[caption id="attachment_80261" align="aligncenter" width="300"] Monterey County District attorney Dean Flippo, left, and Monterey County Sheriff Scott Miller answer questions during a news conference, Tuesday, Feb. 25, 2014, in Salinas, Calif. Flippo said the six officers, including the recently retired police chief and the acting chief, have been arrested, in connection to a scheme to steal more than 200 cars from poor Hispanic people. (AP Photo/The Monterey County Herald, Vern Fisher)
AP PHOTO/THE MONTEREY COUNTY HERALD, VERN FISHER[/caption]King City, California criminal investigators have reacted swiftly after discovering that a number of its police officers were directly involved in a scheme to defraud Spanish-speaking immigrants by impounding their motor vehicles and then demanding heafty fees for their return.
One-third of the police force in the town located in central California were relieved of duty and arrested after officials uncovered a scheme in which the officers targeted low-income Hispanic residents, by impounding and then towing their cars. When the owners could not come up with the cash to pay for towing and impound fees, the impounded cars were sold and the proceeds collected by the police officers themselves or the cars were given free of charge to the police officers involved in the illegal scheme.
The Monterey County District Attorney's office reports that among the officers arrested were the acting police chief as well as the most recent chief of police who had recently retired from active duty. All seven of the officers alleged to have been involved in the scheme to steal cars from members of the Hispanic community are currently on paid administrative leave.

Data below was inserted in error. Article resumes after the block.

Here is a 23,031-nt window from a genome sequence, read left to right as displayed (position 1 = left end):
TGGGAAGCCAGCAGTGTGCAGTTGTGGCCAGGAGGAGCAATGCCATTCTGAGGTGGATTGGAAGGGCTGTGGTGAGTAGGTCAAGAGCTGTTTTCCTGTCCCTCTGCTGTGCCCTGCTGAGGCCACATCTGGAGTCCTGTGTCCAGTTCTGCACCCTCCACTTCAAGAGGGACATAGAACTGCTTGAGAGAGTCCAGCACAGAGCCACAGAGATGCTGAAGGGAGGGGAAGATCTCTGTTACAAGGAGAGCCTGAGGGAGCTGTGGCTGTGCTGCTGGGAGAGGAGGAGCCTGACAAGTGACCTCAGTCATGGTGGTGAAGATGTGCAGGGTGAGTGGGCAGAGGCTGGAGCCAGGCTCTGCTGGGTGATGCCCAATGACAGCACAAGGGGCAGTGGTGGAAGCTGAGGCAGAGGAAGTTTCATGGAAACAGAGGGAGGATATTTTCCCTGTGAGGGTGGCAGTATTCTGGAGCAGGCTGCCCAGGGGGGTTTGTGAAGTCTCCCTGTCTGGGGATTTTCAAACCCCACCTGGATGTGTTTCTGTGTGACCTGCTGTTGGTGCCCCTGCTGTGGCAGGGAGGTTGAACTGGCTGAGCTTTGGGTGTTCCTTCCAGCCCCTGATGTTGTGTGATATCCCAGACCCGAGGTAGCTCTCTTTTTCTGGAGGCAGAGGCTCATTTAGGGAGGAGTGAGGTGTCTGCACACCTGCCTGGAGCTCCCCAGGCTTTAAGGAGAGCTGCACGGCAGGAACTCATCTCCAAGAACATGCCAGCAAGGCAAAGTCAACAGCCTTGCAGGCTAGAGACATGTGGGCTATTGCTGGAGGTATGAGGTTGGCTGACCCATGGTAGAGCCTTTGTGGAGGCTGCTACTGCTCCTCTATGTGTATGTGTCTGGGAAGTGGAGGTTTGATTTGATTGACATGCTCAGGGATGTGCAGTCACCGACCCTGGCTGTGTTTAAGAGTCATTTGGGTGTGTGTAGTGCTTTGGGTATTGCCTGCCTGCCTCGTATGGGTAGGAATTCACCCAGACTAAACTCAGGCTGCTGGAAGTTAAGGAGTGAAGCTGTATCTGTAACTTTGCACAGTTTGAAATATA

The number of officers involved in the scheme accounts for a third of the 17-member police force in the agricultural community located about two hours south of San Francisco.
The same towing company, owned by the acting police chief's brother, received the contract to tow away more than 200 vehicles, mostly from poverty-stricken Hispanics who could not speak English or did not have the means to hire legal representation to protect their rights when their vehicles were towed away. Four of the officers relieved from active duty are facing charges of embezzlement, bribery or accepting a bribe.
Disgraced police captain Bruce Miller refutes the charges and says his reputation is being deliberately ruined.
On The Web:
Third of California Town's Officers Tied to Scheme